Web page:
By Jason Boser (MN Fishing Pros)
Lake Winnibigoshish, better known as "Big Winnie," is one of my favorite lakes to fish not only in the spring, but also throughout the entire soft water season. Why? Well, first of all, it is the 5th largest lake in Minnesota, covering nearly 60,000 acres, which is nice. But then consider in that vast acreage, only one per cent of the shoreline is developed.
Yes, it is a virtual wilderness compared to many Minnesota lakes. Some of these have nice fishing, but they are house and cabin filled. Fishing Winnie is like fishing the Boundary Waters, but being able to use your boat and motor while launching in comfort at the many public landings and resorts. As an added perk, it also has more fish. It's a gem. Here's why:
- First and foremost, not many lakes can match the Big Pond's structure diversity. For example, in early season I look forward to roaming the eastern long sand flats of High Banks just as much as I do the following the contours and weeds of the river channel, near the Tamarack Point flats where the old Mississippi River still runs wild and deep just as it had before the dam was built in 1885. (For more information on the lake and its dam and the Mighty Mississippi, just look up Minnesota's Lake Winnibigoshish; it is fascinating.)
- Added to this, there is the North Shore, which stretches west from the Gap coming out of Big Cut Foot Sioux near Bowen's Lodge, all the way to Third River. In between, especially in the spring and fall, there are other secret areas I like to fish, like the Rock Pile, Pigeon River, Farley Creek, and Stony Point. If the wind is steady and the waves have been rolling into these rocky and weedy areas, the fishing can be excellent. None of this area has a dwelling and it runs for miles and miles with nothing but eagles above and fish below.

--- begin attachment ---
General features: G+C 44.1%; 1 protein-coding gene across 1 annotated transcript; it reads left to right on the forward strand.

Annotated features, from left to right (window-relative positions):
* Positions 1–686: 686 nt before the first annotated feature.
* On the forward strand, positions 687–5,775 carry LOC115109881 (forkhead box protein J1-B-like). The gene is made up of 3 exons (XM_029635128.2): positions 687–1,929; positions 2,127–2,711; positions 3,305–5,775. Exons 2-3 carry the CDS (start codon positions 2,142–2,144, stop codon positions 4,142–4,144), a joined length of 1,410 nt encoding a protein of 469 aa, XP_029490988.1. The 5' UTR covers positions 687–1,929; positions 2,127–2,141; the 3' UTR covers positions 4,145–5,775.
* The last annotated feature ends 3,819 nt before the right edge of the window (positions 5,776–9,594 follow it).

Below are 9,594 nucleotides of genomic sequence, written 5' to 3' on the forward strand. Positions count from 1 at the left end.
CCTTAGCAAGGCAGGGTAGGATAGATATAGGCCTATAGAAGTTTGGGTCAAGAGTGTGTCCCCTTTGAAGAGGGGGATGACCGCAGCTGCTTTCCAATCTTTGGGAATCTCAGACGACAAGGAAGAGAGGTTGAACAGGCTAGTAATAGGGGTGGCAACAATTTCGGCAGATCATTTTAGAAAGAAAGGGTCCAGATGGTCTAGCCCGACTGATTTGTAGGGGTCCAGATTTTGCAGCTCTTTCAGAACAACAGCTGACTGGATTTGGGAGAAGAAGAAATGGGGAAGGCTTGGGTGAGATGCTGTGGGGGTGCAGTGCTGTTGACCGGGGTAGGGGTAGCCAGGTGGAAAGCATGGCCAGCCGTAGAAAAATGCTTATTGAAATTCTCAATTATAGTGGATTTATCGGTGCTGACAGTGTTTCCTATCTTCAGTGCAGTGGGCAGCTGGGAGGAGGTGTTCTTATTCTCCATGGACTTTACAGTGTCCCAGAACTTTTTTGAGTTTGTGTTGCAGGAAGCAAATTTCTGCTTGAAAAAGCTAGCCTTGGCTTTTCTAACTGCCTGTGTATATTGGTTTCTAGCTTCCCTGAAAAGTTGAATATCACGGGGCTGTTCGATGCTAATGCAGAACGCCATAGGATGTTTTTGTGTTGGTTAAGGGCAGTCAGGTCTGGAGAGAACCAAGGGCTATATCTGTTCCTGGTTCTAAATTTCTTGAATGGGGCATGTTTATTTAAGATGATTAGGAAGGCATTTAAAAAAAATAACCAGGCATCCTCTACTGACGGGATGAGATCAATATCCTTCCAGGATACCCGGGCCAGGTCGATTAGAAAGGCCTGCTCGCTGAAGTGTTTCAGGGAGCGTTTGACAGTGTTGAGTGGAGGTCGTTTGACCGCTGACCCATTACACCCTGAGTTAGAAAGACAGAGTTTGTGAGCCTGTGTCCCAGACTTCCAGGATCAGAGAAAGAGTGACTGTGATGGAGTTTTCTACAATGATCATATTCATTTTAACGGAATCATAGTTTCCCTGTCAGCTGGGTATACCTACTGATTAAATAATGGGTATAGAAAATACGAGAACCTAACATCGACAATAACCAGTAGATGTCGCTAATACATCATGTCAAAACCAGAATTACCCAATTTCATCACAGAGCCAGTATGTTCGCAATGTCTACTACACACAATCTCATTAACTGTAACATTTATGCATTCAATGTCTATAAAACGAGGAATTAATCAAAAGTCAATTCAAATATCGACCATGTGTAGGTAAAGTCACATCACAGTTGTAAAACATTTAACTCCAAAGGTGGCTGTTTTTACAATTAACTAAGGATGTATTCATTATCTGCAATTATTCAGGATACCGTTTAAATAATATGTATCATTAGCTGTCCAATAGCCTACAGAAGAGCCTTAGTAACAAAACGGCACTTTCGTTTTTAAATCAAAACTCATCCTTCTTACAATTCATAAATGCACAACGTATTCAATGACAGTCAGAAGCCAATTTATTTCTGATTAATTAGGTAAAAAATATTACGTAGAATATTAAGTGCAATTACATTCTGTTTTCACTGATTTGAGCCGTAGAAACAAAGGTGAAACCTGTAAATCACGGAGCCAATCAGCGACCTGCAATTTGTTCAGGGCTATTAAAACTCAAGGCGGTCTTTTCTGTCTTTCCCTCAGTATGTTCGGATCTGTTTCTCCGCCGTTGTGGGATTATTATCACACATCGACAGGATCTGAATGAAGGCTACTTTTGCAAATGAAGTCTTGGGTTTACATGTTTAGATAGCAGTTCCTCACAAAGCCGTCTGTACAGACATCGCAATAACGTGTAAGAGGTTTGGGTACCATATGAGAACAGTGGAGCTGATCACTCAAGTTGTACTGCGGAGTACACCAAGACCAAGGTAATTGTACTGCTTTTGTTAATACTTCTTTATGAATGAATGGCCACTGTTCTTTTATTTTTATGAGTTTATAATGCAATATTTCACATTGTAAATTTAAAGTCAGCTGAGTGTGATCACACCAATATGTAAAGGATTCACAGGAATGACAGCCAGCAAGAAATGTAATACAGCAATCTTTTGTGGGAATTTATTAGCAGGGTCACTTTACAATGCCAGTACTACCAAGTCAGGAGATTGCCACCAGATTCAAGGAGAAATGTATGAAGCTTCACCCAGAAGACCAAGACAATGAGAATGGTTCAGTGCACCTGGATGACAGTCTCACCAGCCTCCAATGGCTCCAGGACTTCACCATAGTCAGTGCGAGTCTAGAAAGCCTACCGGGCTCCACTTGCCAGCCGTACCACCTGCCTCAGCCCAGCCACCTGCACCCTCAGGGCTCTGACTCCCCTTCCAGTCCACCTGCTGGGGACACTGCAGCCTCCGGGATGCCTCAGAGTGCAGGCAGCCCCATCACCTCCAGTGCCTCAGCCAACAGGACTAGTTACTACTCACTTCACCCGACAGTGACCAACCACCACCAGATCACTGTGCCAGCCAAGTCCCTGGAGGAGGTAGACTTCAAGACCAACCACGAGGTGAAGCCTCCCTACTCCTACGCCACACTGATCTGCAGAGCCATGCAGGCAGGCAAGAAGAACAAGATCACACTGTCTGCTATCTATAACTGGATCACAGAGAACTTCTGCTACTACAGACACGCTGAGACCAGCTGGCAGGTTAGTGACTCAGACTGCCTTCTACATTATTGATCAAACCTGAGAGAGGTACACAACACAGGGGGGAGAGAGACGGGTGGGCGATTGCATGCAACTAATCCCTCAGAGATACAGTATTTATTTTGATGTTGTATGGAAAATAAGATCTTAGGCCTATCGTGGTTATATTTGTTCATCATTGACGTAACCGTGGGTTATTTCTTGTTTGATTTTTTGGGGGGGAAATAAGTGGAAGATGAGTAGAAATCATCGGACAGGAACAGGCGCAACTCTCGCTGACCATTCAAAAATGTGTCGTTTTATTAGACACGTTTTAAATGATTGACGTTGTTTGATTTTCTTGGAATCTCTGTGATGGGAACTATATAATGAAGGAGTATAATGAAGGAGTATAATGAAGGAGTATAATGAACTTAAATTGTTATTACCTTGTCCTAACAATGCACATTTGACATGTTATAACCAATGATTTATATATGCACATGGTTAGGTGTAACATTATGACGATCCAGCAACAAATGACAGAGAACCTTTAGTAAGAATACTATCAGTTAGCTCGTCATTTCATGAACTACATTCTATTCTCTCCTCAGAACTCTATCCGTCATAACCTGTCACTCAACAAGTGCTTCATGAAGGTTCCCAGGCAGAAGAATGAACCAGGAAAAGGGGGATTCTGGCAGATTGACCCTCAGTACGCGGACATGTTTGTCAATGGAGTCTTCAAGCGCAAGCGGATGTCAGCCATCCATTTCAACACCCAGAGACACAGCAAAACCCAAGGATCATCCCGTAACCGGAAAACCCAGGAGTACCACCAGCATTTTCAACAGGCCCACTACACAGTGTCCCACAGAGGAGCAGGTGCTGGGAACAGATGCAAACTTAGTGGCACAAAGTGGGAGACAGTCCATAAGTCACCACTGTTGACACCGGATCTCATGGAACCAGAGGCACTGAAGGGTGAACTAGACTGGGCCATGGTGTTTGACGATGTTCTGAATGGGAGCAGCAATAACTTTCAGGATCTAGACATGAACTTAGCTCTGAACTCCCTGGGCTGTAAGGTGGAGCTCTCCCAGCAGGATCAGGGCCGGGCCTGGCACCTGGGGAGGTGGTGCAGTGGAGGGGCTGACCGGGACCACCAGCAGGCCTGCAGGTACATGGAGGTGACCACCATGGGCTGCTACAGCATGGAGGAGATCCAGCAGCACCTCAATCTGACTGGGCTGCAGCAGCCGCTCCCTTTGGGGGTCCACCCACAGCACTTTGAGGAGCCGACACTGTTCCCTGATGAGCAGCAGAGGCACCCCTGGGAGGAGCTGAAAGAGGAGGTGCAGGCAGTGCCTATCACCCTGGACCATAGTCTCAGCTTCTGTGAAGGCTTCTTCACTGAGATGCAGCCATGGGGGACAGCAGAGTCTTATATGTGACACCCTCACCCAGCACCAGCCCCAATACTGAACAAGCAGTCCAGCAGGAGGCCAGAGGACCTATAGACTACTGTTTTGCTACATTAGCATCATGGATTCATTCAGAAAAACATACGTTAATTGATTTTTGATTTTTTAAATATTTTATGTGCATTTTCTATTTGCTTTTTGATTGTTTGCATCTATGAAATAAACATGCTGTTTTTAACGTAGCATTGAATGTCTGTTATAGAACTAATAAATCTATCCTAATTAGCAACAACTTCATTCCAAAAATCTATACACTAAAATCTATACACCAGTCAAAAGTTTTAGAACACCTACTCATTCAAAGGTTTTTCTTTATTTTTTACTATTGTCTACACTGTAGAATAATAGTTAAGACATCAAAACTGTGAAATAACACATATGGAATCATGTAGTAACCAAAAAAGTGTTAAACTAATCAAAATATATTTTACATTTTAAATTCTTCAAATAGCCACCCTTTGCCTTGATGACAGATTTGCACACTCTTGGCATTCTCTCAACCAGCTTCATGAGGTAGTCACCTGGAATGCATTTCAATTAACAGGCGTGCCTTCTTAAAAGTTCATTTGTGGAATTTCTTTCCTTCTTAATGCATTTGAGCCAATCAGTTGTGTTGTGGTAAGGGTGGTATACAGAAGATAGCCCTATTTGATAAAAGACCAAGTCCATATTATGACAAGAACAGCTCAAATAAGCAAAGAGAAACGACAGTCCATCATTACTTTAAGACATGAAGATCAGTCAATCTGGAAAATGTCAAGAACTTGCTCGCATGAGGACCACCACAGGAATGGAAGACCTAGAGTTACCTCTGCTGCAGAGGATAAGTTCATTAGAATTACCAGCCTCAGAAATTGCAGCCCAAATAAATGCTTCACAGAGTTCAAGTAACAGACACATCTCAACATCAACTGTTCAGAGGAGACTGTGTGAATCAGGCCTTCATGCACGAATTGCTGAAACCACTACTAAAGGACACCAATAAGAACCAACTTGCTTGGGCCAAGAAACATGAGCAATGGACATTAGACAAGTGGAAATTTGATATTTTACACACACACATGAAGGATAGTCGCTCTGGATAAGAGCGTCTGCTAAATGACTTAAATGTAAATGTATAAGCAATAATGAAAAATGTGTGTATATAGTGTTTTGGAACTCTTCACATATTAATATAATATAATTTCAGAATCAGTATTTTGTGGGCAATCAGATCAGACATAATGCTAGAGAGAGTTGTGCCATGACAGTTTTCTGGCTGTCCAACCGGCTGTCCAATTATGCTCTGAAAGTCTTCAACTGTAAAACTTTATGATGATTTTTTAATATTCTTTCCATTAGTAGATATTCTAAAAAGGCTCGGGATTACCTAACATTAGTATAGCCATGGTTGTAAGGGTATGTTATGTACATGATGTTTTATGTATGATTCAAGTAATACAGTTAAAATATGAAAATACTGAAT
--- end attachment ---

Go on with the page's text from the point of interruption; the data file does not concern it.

- Because the rocks and the weeds are shallow, 5-6 feet, however, you usually need that good wind to fish these areas effectively. But, if the wind hasn't been and isn't howling, don't count out the deeper water just off the shallows. Many times in the spring and fall, if the shallow bite is off, sneak out a touch deeper; the fish might just be there. Remember, however, to keep a low profile when you do find the fish. Alert shallow fishermen will key into flashing landing nets and whoops of joy and quickly hone it on you.
In spring, post spawn walleyes mostly cruise the sand flats looking for shiners and small perch. Find these and you will usually find fish. Here are a couple tips to locating prey bait. One way is to cruise the flats at different depths, zigzagging while watching your graph. A mass of minnows will appear as a cloud on your graph's screen. Another way is pay attention to the wind. Which direction has it been blowing the last few days? Keep in mind that because minnows will bunch up on the shoreline where waves have been rolling in, this will probably be a good place to start.
In spring and fall, I usually start with a 1/8 oz. Northland Gumball jig. If the wind is really wild, I will move up to a 1/4 oz. jig, but, conversely, if it is really calm I will go down to a 1/16 oz. jig. I do prefer to fish with a 1/8 oz. jig if I can keep it on the bottom. I also generally tip my jig with live minnow bait. If possible, I prefer natural Big Winnie shiners, but if I can't get them, I will go to chubs. When fishing the shallower flats, the wind will usually determine the jig weight, but when fishing rocks, the lightest possible jig is best, otherwise you will constantly be getting snagged. If the fish don't cooperate, don't be afraid to change jig weights, maybe even going heavier and vertical jigging.
I also usually go with a snap jigging technique, especially in a good wind. Because it is harder to snap jig with less wind, you might have to adjust with a slower popping of the jig. Remember, the best bet with less wind is to use a lighter jig.
The greatest benefit of spring (and fall) fishing on Winnie is the action. You will not only catch walleyes, but nice hefty northern pike and jumbo perch. Both are not only great fighters, but also great table fare for a fish fry. To be sure, there is always something biting on the Big Pond. "Action" is its middle name.
If you are looking for a great lake to fish in spring, summer and fall, check out Lake Winnibigosh, Big Winnie won't disappoint you. Good luck fishing and be safe.